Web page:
Former Federal Reserve Chairman, Paul Volcker, passed away at age 92 yesterday. Economists and professors will assuredly debate the intricacies of his policy decisions – that’s just what academics do – but for the rest of us, Paul Volcker will be remembered chiefly for one thing – fighting inflation.
A little history first: “Stagflation” – a period continuous price inflation, high unemployment and weak demand - was the defining portmanteau of the 1970’s US economy in a single word. Paul Volcker reasoned that you can’t always create growth from nothing, but you most assuredly can attack price inflation if you’re willing to bear the consequences. When prices kept climbing out of control, Volcker kept rising interest rates and limiting debt in the economy in a brutal strike on inflation. Under Paul Volcker’s direction, the Federal Reserve kept ratcheting up rates until interest rates eventually hit 20%, greatly impeding the ability of the borrowers to gain financing for projects and purchases. The US economy contracted sharply through 1981 and 1982. Still, when all was said and done, 1970’s era inflation was over, and price increases have remained relatively stable (around 2%-3%) for a full generation. Other unforeseen consequences include a generational cycle of bond strength as the multi-decade decline of interest rates supported existing bond prices for years.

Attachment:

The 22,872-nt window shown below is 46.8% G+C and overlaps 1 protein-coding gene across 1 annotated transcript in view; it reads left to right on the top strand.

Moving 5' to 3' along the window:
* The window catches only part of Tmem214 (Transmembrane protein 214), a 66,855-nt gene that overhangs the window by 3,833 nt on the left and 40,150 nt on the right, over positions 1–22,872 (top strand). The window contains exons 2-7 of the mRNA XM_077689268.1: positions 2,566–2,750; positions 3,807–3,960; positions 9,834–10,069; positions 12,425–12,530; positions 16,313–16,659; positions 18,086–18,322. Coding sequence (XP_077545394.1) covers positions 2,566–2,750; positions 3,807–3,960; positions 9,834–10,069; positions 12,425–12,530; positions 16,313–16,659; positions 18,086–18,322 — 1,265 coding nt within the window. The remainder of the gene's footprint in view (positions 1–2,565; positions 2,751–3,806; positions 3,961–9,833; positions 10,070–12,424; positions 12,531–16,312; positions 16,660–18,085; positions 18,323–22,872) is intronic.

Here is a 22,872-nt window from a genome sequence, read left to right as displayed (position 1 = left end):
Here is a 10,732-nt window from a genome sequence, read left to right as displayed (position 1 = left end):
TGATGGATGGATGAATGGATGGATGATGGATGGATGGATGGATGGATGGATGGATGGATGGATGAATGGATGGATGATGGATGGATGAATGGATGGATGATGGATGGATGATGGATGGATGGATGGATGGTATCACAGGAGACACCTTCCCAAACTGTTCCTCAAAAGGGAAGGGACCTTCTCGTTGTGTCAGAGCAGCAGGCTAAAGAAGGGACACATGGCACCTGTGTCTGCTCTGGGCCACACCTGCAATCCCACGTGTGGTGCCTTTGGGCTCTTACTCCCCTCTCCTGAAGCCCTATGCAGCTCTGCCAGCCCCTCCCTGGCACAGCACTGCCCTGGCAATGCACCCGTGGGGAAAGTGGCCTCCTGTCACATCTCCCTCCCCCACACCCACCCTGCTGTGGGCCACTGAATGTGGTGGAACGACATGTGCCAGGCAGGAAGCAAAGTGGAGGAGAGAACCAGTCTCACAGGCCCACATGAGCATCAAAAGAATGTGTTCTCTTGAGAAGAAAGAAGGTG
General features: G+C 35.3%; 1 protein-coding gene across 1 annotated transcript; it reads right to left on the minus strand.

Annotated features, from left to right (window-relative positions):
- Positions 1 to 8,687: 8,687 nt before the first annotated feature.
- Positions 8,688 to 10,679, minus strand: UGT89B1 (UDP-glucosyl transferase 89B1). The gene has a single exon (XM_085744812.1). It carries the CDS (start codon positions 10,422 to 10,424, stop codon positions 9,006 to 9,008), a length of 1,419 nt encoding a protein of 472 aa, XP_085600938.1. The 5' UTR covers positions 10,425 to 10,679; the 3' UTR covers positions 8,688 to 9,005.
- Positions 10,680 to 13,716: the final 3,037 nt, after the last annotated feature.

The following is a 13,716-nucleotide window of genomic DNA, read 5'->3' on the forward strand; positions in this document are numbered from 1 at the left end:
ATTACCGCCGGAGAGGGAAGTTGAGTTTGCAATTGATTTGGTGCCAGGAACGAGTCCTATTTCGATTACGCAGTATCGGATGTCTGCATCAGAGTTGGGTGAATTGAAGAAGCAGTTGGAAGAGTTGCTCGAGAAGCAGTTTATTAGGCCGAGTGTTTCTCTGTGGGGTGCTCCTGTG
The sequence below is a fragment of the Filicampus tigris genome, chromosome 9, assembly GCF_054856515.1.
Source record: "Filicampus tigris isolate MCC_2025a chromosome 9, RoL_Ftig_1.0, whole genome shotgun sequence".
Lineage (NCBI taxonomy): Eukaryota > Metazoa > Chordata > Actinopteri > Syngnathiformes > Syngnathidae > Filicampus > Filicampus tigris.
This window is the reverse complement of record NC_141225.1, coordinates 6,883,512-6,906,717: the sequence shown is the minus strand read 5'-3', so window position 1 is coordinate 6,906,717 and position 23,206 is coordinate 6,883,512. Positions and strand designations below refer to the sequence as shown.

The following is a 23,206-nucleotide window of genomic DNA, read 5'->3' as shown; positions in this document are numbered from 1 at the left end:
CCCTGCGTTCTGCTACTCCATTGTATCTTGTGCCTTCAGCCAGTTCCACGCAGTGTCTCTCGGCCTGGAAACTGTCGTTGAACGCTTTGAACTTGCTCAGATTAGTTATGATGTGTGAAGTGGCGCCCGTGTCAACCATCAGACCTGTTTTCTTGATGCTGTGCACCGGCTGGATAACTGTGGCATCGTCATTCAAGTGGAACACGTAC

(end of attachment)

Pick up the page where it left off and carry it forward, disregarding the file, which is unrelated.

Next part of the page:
These days, inflation is almost completely ignored and disregarded as a threat to national economic well-being. The long respite we’ve been collecting came from the debt paid in 1981. With low borrowing costs, miniscule interest rates, and huge deficit overhangs, inflation is a situation which will eventually come back around to demonstrate its peril, but no teeth for the present.